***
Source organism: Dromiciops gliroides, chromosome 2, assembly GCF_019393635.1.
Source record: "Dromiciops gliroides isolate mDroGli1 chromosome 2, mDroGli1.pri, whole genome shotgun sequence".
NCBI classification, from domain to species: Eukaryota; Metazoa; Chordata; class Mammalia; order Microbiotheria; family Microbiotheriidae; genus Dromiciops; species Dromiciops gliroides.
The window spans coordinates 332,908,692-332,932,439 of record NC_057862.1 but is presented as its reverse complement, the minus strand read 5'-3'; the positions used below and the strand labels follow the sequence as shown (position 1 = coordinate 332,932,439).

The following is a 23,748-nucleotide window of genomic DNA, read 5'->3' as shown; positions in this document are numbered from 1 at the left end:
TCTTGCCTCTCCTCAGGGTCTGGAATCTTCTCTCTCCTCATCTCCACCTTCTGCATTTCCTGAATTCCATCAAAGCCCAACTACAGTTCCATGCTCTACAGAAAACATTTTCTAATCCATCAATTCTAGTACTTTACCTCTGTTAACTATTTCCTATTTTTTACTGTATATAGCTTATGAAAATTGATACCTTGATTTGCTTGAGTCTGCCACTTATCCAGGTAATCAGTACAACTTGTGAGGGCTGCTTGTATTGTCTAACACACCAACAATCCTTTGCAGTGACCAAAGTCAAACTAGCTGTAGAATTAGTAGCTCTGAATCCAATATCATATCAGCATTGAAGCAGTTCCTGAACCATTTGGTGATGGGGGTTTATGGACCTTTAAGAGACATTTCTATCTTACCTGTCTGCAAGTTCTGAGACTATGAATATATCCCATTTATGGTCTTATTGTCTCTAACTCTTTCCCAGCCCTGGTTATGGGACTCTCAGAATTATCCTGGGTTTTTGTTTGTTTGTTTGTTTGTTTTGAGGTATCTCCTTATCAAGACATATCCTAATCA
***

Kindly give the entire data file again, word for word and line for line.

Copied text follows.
Source organism: Dromiciops gliroides, chromosome 2, assembly GCF_019393635.1.
Source record: "Dromiciops gliroides isolate mDroGli1 chromosome 2, mDroGli1.pri, whole genome shotgun sequence".
NCBI classification, from domain to species: Eukaryota; Metazoa; Chordata; class Mammalia; order Microbiotheria; family Microbiotheriidae; genus Dromiciops; species Dromiciops gliroides.
The window spans coordinates 332,908,692-332,932,439 of record NC_057862.1 but is presented as its reverse complement, the minus strand read 5'-3'; the positions used below and the strand labels follow the sequence as shown (position 1 = coordinate 332,932,439).

The following is a 23,748-nucleotide window of genomic DNA, read 5'->3' as shown; positions in this document are numbered from 1 at the left end:
TCTTGCCTCTCCTCAGGGTCTGGAATCTTCTCTCTCCTCATCTCCACCTTCTGCATTTCCTGAATTCCATCAAAGCCCAACTACAGTTCCATGCTCTACAGAAAACATTTTCTAATCCATCAATTCTAGTACTTTACCTCTGTTAACTATTTCCTATTTTTTACTGTATATAGCTTATGAAAATTGATACCTTGATTTGCTTGAGTCTGCCACTTATCCAGGTAATCAGTACAACTTGTGAGGGCTGCTTGTATTGTCTAACACACCAACAATCCTTTGCAGTGACCAAAGTCAAACTAGCTGTAGAATTAGTAGCTCTGAATCCAATATCATATCAGCATTGAAGCAGTTCCTGAACCATTTGGTGATGGGGGTTTATGGACCTTTAAGAGACATTTCTATCTTACCTGTCTGCAAGTTCTGAGACTATGAATATATCCCATTTATGGTCTTATTGTCTCTAACTCTTTCCCAGCCCTGGTTATGGGACTCTCAGAATTATCCTGGGTTTTTGTTTGTTTGTTTGTTTGTTTTGAGGTATCTCCTTATCAAGACATATCCTAATCA